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A systematic review of the impact of networked ICT on 5-16 year olds' literacy in English. Student perspective

Do computers help us to read and write?

In 2001 and early 2002, a group of researchers investigated the impact of ICT on literacy learning.

What exactly are they trying to investigate?

This research study is aiming to investigate how ICT (Information and Communication Technologies - the use of computers) can help us learn…especially in literacy (that is, in reading and writing in English). The study is focusing on how ICT can help students who are still in compulsory schooling (age 5-16).

The researchers are asking this question:

'What is the impact of networked ICT on literacy learning in English, 5-16?'

Or, in other words:

'How does using ICT (especially the Internet and e-mail) in our English and language lessons affect us?'

Why do they need to investigate this?

Many pupils use computers to help them with their work, and knowing about how ICT can help us will be useful for all sorts of people:

  • Teachers will be encouraged to involve more ICT in their teaching, which will make the lessons more fun and interesting. From this study, the teachers can also learn about other ways of using ICT in their English and language lessons, and can assess their current use of ICT;
  • The Government (especially the people who decide on what we learn) will find it useful so that they can assess our current use of ICT, and so that they can encourage more people to use ICT to assist education;
  • Parents need to know the facts about ICT so that they can help with home/school communication electronically, in terms of homework for ICT education;
  • Most importantly, we as students will find out about more ways to make our work more interesting by using ICT in our English lessons.

How did they go about researching this topic?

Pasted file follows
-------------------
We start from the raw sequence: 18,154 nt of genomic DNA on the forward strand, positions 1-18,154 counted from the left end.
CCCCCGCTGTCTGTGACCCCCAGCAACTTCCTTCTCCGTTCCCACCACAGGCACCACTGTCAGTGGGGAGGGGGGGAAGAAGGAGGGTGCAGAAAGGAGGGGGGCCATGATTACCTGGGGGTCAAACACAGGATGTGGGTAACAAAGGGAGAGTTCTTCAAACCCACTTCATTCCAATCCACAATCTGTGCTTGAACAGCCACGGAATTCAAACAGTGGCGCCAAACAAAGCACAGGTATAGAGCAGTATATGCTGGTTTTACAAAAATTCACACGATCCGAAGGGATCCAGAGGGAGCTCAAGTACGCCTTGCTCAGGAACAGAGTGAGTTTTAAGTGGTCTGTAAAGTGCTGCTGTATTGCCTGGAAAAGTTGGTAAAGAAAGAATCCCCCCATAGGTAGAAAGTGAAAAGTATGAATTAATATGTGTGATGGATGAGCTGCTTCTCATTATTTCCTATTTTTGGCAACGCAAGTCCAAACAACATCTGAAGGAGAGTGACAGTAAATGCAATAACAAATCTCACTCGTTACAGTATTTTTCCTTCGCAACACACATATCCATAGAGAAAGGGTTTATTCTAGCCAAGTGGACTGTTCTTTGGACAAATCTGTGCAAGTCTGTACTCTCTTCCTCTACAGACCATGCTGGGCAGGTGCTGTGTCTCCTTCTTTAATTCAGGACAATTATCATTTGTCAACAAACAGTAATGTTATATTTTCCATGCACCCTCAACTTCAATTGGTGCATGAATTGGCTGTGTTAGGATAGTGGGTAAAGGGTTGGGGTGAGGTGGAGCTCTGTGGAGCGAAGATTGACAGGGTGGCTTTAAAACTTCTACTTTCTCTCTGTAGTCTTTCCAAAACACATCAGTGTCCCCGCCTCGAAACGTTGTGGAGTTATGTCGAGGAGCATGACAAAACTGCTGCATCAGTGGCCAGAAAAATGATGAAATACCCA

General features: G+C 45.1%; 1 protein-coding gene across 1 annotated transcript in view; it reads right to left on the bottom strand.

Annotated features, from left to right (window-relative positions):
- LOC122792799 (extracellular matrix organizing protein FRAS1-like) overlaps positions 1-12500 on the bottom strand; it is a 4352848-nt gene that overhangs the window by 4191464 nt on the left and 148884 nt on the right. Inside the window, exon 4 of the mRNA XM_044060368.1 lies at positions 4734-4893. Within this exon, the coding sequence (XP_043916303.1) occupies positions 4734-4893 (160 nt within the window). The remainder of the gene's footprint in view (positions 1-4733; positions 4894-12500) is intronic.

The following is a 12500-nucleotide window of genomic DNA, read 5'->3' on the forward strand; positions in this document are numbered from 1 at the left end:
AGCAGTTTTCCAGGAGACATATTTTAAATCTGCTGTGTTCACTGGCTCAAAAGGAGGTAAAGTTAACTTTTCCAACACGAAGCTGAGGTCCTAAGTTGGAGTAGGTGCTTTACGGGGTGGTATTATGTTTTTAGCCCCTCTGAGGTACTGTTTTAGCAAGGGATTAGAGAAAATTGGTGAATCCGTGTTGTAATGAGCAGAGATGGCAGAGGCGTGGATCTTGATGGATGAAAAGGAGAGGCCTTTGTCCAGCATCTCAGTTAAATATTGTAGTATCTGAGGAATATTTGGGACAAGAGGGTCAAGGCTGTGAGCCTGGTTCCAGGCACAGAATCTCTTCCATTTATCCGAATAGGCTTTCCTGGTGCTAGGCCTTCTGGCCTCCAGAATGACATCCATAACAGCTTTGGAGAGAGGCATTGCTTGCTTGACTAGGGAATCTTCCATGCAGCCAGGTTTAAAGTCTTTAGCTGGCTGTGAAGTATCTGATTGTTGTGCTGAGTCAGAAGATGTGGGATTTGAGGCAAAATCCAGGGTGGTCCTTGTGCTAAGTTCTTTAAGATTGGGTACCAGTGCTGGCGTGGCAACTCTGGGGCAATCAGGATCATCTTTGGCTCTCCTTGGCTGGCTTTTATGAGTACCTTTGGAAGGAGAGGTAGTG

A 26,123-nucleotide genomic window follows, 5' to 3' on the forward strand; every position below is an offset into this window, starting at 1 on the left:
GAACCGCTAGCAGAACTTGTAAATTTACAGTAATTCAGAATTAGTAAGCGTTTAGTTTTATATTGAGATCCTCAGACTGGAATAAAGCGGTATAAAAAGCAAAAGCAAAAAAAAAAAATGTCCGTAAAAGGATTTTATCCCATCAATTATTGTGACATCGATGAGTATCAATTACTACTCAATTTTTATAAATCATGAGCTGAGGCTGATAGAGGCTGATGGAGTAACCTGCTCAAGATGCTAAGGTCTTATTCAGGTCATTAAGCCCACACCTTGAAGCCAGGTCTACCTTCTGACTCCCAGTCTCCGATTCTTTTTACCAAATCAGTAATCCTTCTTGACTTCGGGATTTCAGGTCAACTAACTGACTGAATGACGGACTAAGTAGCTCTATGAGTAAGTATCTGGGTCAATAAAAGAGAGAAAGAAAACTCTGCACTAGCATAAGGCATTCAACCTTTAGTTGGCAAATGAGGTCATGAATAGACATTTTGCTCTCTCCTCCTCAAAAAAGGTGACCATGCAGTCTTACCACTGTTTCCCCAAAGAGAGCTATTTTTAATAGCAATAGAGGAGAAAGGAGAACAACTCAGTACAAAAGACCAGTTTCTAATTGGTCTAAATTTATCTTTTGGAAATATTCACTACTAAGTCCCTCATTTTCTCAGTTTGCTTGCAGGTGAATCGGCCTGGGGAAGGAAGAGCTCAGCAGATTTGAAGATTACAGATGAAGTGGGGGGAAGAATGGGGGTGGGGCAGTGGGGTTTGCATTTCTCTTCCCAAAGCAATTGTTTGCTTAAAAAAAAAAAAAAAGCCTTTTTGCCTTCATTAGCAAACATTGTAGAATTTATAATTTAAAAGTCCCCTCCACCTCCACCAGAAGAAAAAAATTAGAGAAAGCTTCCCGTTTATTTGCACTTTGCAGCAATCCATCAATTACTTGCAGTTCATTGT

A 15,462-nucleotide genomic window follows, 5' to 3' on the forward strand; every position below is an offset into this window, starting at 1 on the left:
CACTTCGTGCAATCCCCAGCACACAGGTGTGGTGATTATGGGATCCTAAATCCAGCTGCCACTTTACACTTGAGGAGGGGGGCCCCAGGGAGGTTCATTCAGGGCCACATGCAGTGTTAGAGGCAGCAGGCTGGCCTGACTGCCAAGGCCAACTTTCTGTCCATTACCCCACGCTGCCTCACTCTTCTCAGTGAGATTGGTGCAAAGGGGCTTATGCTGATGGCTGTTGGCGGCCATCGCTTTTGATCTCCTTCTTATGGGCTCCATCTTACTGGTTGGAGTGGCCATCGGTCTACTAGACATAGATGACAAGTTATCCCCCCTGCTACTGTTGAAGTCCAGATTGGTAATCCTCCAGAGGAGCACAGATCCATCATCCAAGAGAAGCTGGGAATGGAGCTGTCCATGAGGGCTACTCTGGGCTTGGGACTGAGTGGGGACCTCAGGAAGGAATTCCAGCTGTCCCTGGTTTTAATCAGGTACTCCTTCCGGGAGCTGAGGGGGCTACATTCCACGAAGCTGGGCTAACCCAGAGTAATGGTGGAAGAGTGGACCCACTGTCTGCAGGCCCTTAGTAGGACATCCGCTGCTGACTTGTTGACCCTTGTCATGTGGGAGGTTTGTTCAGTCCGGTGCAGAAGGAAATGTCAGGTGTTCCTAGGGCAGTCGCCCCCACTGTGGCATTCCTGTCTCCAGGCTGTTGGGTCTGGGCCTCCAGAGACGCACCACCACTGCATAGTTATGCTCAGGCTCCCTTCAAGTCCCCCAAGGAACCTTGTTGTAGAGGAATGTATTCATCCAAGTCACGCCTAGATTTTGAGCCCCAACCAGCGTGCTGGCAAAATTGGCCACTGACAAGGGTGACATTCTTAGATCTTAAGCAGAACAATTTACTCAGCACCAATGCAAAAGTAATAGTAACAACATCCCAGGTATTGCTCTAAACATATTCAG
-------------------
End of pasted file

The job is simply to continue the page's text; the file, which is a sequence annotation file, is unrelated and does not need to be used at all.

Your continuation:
In order to research the use of ICT in literacy learning and answer the research question, the researchers:

  • wrote a plan to map out what they were going to do;
  • searched, using the Internet, books, journals, and reports, for studies that were relevant to the topic; there were nearly 200 of them;
  • looked more closely at those studies to find the ones that were specifically about networked ICT in literacy learning (16 were found);
  • made a list of the different topic areas within ICT and literacy (e.g. word processing, the Internet, using multimedia);
  • took out the data (or information) needed from the 16 studies identified.


Many studies on various sub-topics were found, mostly from the USA but also some from the UK, Canada, Australia and New Zealand. Some were focused on primary/elementary schools, and some on secondary/high schools. Some referred to literacy as reading and writing in English, and some referred to it as a matter of social communication in learning (that is, communicating with other people while learning). Some focused on writing, and some on reading.

Overall, the results were inconclusive (that is, the research did not provide a definite answer to the question). Information was found about ICT in out-of-school activities; word processing; ICT used in speaking and listening in education; and also ICT used to help special needs education.

The results suggest that using ICT helps to 'widen the concepts of literacy', extending literacy education to more than just reading and writing. They also suggest that using ICT helps to increase confidence in pupils, makes learning in English and language more enjoyable, and helps education to keep up with modern technology in the world.

In conclusion, the use of networked ICT in literacy learning affects students aged 5-16 in many positive ways, but more and better research is needed to answer the research question fully.

Over the next year, the English Review Group is going to look at the effects of other aspects of ICT (like CD Rom use and reading on-screen) on 5-16 year olds.

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